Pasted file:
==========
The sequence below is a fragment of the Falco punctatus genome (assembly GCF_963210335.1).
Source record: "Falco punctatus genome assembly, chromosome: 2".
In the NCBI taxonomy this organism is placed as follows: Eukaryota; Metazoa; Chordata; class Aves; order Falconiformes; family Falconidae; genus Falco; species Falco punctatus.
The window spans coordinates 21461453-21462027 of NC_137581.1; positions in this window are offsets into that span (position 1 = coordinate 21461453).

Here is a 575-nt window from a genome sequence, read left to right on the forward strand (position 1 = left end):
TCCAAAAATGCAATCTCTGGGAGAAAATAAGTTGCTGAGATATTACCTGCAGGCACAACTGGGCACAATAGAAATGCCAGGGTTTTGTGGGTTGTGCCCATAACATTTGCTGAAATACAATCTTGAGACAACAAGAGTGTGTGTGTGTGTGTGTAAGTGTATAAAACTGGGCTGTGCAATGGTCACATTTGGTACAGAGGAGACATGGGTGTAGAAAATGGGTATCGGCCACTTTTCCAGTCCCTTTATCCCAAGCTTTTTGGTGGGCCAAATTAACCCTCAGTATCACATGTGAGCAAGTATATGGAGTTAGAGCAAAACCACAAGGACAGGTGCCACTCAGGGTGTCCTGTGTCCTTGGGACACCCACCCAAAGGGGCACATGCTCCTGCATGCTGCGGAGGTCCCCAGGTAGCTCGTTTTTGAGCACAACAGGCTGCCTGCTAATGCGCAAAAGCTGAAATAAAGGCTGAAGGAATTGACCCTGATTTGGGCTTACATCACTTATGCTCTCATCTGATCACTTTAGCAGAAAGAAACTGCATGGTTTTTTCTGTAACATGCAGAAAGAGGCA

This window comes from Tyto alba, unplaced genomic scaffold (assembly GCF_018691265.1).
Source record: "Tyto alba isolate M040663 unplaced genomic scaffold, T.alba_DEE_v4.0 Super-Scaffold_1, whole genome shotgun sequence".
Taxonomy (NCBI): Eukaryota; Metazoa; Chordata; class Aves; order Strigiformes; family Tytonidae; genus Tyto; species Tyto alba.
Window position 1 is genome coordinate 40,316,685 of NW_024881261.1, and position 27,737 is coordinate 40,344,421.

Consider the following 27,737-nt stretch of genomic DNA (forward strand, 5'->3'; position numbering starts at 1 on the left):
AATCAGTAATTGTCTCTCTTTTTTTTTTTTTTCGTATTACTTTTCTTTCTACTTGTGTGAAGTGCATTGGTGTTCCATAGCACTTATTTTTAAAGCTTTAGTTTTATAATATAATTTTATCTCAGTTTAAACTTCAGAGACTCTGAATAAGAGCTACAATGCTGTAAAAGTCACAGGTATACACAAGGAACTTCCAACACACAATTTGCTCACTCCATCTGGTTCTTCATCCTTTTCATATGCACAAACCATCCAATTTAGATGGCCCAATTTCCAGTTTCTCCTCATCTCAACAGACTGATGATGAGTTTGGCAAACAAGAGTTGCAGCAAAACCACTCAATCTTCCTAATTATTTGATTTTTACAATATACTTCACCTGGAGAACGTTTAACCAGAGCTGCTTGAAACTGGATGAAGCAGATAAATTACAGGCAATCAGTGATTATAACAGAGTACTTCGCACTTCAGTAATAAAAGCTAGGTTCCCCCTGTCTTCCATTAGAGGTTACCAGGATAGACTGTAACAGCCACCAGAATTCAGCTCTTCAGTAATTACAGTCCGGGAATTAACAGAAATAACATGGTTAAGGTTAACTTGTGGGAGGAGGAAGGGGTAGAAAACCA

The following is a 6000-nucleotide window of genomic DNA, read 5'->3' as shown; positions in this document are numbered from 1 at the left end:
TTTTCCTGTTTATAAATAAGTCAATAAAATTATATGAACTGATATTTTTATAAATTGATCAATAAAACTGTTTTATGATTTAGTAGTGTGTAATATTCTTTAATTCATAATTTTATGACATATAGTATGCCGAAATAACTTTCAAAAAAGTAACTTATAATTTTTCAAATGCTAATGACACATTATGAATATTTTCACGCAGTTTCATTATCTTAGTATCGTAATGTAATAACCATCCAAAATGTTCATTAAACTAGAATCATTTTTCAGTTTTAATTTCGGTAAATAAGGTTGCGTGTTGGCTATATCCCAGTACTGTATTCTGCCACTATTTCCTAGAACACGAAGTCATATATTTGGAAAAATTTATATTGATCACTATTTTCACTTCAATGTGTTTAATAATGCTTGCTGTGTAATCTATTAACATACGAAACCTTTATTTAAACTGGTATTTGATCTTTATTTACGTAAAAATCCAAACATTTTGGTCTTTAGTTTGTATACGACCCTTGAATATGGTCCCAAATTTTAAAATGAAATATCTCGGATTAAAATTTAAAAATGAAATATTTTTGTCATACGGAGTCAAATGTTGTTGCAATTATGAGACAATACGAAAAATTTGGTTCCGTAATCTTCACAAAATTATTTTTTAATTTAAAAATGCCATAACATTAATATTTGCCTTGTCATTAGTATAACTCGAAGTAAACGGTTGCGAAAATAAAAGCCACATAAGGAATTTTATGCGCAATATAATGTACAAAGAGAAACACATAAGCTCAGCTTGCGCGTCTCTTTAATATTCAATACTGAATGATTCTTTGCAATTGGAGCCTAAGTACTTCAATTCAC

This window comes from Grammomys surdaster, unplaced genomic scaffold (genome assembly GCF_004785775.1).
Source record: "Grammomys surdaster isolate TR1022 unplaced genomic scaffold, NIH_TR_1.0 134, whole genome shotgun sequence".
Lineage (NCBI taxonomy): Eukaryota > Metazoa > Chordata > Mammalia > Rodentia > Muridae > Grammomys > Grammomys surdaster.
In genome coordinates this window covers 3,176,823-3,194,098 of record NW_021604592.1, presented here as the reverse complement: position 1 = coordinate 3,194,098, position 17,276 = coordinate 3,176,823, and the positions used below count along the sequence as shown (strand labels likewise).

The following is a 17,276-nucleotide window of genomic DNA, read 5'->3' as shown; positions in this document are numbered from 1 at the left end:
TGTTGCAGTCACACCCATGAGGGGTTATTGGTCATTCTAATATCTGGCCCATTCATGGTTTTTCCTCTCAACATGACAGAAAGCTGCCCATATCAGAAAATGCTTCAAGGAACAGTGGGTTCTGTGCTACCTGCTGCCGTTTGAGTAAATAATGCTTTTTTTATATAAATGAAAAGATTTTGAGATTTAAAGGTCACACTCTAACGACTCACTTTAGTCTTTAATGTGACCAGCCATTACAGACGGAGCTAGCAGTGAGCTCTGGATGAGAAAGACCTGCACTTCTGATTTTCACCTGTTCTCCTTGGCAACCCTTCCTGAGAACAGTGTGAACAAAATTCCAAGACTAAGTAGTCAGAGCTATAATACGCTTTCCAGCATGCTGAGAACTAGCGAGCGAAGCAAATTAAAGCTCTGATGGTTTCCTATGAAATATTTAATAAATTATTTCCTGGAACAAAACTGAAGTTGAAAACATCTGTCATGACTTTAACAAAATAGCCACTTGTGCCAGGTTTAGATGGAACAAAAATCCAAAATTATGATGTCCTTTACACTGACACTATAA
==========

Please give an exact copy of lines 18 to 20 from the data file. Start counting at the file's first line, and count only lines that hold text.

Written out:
In genome coordinates this window covers 3,176,823-3,194,098 of record NW_021604592.1, presented here as the reverse complement: position 1 = coordinate 3,194,098, position 17,276 = coordinate 3,176,823, and the positions used below count along the sequence as shown (strand labels likewise).

The following is a 17,276-nucleotide window of genomic DNA, read 5'->3' as shown; positions in this document are numbered from 1 at the left end:
TGTTGCAGTCACACCCATGAGGGGTTATTGGTCATTCTAATATCTGGCCCATTCATGGTTTTTCCTCTCAACATGACAGAAAGCTGCCCATATCAGAAAATGCTTCAAGGAACAGTGGGTTCTGTGCTACCTGCTGCCGTTTGAGTAAATAATGCTTTTTTTATATAAATGAAAAGATTTTGAGATTTAAAGGTCACACTCTAACGACTCACTTTAGTCTTTAATGTGACCAGCCATTACAGACGGAGCTAGCAGTGAGCTCTGGATGAGAAAGACCTGCACTTCTGATTTTCACCTGTTCTCCTTGGCAACCCTTCCTGAGAACAGTGTGAACAAAATTCCAAGACTAAGTAGTCAGAGCTATAATACGCTTTCCAGCATGCTGAGAACTAGCGAGCGAAGCAAATTAAAGCTCTGATGGTTTCCTATGAAATATTTAATAAATTATTTCCTGGAACAAAACTGAAGTTGAAAACATCTGTCATGACTTTAACAAAATAGCCACTTGTGCCAGGTTTAGATGGAACAAAAATCCAAAATTATGATGTCCTTTACACTGACACTATAA